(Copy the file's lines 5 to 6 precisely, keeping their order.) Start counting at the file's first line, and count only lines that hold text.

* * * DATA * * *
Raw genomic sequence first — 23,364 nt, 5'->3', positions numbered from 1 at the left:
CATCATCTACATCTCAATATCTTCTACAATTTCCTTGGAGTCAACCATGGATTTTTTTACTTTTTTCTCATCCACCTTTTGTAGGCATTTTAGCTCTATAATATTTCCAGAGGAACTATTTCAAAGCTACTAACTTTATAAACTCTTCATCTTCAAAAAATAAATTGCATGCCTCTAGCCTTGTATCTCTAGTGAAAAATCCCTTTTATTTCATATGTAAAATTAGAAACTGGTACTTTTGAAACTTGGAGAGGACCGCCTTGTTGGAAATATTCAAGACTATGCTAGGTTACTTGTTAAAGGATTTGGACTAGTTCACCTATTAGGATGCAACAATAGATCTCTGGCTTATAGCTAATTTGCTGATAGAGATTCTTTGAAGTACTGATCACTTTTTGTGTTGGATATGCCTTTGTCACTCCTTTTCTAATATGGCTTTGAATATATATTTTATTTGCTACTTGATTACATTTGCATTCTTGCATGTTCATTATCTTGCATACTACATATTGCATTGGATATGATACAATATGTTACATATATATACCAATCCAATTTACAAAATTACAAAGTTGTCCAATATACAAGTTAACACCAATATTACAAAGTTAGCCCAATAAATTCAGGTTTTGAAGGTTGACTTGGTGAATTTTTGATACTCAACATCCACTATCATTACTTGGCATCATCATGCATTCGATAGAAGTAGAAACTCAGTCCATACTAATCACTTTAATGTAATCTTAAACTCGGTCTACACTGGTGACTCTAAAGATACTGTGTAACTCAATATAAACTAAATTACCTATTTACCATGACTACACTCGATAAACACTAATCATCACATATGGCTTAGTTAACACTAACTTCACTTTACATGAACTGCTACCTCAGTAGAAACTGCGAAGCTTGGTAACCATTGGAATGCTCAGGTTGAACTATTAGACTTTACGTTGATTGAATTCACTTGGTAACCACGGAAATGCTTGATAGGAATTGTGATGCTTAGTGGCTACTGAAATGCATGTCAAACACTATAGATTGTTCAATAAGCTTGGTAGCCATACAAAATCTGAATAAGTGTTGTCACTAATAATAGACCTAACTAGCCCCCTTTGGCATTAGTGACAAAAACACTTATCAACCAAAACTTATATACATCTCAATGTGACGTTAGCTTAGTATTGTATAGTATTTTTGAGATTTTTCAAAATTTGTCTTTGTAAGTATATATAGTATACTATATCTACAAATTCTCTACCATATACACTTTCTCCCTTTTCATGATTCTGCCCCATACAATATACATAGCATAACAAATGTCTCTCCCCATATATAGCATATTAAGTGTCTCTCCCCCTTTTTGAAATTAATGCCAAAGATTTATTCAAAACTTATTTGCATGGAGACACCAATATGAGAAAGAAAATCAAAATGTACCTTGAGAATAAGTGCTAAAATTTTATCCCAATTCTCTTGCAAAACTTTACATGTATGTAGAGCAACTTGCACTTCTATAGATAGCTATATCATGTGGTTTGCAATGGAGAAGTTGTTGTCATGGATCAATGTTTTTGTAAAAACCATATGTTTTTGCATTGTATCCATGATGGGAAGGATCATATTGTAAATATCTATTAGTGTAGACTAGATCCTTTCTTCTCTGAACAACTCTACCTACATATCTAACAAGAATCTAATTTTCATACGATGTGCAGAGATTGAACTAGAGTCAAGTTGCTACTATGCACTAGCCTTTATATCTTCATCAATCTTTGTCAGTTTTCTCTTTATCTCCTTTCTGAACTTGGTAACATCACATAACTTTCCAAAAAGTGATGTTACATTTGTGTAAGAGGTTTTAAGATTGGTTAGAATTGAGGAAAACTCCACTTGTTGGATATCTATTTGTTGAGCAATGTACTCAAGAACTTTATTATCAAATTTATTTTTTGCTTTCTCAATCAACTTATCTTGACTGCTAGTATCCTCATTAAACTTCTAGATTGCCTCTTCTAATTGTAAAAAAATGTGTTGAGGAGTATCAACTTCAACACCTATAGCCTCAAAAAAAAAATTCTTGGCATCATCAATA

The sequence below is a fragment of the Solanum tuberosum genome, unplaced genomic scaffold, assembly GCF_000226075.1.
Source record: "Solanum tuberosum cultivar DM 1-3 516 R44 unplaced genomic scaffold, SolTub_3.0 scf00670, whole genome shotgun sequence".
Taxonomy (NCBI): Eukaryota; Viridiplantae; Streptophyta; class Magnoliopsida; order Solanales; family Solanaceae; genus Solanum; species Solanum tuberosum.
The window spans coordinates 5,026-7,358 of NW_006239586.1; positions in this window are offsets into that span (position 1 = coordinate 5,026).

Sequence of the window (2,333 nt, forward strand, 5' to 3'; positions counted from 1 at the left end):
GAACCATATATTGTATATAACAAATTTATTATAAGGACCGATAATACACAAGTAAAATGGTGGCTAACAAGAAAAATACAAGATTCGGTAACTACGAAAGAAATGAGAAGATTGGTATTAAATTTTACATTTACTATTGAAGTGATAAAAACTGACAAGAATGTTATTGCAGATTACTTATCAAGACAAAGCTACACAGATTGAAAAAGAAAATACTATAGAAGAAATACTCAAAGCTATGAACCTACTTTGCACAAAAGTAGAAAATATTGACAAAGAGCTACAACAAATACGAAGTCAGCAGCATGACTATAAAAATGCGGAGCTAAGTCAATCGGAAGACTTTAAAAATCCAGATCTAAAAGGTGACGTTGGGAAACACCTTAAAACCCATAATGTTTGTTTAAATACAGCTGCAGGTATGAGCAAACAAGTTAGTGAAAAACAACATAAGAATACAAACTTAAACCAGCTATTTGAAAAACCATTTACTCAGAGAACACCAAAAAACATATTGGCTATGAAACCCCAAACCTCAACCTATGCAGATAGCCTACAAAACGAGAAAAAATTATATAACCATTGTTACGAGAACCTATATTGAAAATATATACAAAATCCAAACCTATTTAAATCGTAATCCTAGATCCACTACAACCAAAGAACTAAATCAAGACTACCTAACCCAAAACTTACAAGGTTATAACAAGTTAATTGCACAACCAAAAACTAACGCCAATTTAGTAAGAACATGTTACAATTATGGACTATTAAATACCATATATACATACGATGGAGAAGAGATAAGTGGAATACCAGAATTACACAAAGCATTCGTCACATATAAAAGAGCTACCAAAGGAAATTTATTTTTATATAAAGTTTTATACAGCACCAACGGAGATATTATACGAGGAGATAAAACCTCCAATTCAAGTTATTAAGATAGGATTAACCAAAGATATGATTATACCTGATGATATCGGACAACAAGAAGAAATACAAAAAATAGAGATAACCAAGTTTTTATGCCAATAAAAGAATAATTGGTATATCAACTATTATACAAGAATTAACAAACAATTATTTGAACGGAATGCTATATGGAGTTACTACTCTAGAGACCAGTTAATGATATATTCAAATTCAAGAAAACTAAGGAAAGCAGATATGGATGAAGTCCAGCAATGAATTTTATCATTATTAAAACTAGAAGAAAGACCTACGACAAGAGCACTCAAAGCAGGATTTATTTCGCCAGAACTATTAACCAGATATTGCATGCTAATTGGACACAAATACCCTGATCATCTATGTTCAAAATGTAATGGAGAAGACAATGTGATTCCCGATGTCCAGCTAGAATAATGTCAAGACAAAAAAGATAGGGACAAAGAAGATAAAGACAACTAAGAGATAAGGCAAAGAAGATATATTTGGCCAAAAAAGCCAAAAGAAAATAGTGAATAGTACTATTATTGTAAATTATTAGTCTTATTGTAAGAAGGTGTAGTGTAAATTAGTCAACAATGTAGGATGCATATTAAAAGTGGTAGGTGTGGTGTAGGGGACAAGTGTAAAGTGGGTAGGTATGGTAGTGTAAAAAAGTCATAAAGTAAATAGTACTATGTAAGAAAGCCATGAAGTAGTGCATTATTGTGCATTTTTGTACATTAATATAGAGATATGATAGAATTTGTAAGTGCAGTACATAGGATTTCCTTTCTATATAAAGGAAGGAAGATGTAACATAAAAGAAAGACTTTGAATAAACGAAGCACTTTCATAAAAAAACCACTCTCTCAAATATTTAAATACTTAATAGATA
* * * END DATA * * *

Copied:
Taxonomy (NCBI): Eukaryota; Viridiplantae; Streptophyta; class Magnoliopsida; order Solanales; family Solanaceae; genus Solanum; species Solanum tuberosum.
The window spans coordinates 5,026-7,358 of NW_006239586.1; positions in this window are offsets into that span (position 1 = coordinate 5,026).